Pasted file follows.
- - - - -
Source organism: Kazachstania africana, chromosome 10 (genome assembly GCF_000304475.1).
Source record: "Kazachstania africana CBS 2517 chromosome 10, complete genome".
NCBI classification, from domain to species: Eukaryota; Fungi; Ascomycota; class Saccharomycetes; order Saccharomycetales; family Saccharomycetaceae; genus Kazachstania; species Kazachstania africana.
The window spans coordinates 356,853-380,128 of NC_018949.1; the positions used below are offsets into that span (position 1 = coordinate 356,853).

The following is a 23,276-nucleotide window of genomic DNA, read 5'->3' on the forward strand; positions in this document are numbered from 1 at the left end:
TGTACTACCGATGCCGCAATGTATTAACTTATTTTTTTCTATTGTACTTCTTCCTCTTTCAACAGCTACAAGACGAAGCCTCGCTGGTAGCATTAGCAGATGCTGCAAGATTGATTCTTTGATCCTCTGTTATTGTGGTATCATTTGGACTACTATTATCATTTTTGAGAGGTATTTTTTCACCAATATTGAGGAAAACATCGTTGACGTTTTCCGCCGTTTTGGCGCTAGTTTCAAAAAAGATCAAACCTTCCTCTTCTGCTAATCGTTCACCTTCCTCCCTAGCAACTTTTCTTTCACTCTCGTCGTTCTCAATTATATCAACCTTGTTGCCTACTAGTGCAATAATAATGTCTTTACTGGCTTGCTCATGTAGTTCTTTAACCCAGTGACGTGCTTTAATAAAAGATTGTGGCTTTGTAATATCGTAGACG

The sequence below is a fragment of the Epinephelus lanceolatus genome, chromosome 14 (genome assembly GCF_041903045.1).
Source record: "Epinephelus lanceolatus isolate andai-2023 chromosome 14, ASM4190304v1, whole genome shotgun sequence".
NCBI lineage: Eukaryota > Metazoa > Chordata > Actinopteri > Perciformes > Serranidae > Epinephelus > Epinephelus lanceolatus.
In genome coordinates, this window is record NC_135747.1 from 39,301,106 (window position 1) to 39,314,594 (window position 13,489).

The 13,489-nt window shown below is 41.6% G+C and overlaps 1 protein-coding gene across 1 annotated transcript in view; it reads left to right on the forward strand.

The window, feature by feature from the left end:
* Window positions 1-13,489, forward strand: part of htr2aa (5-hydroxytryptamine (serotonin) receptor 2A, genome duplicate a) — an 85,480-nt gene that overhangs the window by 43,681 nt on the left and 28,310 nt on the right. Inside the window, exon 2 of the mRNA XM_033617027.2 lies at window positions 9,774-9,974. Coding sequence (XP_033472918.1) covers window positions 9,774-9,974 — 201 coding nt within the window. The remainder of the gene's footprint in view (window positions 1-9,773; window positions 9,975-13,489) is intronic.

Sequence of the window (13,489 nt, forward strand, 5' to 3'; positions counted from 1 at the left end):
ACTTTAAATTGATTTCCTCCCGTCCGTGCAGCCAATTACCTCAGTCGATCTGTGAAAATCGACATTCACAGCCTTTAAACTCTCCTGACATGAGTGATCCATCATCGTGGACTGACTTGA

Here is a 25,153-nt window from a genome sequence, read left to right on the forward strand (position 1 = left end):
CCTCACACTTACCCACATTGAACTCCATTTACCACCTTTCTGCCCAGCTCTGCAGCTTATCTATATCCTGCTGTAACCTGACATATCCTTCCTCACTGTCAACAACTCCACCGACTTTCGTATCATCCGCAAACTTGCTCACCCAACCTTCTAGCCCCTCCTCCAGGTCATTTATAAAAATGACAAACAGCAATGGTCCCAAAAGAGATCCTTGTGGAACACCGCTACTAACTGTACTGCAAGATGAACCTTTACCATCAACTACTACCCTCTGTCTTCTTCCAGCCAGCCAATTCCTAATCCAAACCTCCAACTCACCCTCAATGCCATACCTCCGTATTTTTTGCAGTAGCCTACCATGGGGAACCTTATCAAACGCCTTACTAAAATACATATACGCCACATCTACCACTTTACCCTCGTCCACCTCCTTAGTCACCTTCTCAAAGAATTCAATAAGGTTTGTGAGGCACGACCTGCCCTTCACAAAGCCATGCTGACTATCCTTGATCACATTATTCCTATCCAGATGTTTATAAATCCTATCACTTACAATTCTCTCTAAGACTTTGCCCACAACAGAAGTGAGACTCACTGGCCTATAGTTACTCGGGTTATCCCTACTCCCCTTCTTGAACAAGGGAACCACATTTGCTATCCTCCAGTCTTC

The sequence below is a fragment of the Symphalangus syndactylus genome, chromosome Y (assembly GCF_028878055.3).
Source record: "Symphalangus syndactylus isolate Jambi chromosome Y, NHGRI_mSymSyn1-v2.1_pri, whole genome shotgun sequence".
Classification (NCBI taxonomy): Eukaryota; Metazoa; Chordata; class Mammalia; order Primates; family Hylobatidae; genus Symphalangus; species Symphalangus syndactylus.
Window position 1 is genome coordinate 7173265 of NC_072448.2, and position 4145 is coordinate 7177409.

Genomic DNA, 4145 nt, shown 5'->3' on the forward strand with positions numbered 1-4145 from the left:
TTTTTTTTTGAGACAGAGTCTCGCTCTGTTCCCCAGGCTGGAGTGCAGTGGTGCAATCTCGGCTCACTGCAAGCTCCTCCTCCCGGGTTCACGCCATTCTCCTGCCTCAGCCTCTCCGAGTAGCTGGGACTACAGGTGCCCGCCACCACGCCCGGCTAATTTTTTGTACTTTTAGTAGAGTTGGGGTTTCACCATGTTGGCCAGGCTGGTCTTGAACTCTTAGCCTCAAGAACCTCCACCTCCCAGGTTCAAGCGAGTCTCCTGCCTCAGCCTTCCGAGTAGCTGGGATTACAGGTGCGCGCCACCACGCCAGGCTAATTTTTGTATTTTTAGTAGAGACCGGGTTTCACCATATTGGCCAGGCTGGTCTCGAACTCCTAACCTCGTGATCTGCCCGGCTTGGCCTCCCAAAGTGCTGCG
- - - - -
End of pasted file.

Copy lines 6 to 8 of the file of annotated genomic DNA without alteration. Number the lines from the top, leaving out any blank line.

TGTACTACCGATGCCGCAATGTATTAACTTATTTTTTTCTATTGTACTTCTTCCTCTTTCAACAGCTACAAGACGAAGCCTCGCTGGTAGCATTAGCAGATGCTGCAAGATTGATTCTTTGATCCTCTGTTATTGTGGTATCATTTGGACTACTATTATCATTTTTGAGAGGTATTTTTTCACCAATATTGAGGAAAACATCGTTGACGTTTTCCGCCGTTTTGGCGCTAGTTTCAAAAAAGATCAAACCTTCCTCTTCTGCTAATCGTTCACCTTCCTCCCTAGCAACTTTTCTTTCACTCTCGTCGTTCTCAATTATATCAACCTTGTTGCCTACTAGTGCAATAATAATGTCTTTACTGGCTTGCTCATGTAGTTCTTTAACCCAGTGACGTGCTTTAATAAAAGATTGTGGCTTTGTAATATCGTAGACG

The sequence below is a fragment of the Epinephelus lanceolatus genome, chromosome 14 (genome assembly GCF_041903045.1).
Source record: "Epinephelus lanceolatus isolate andai-2023 chromosome 14, ASM4190304v1, whole genome shotgun sequence".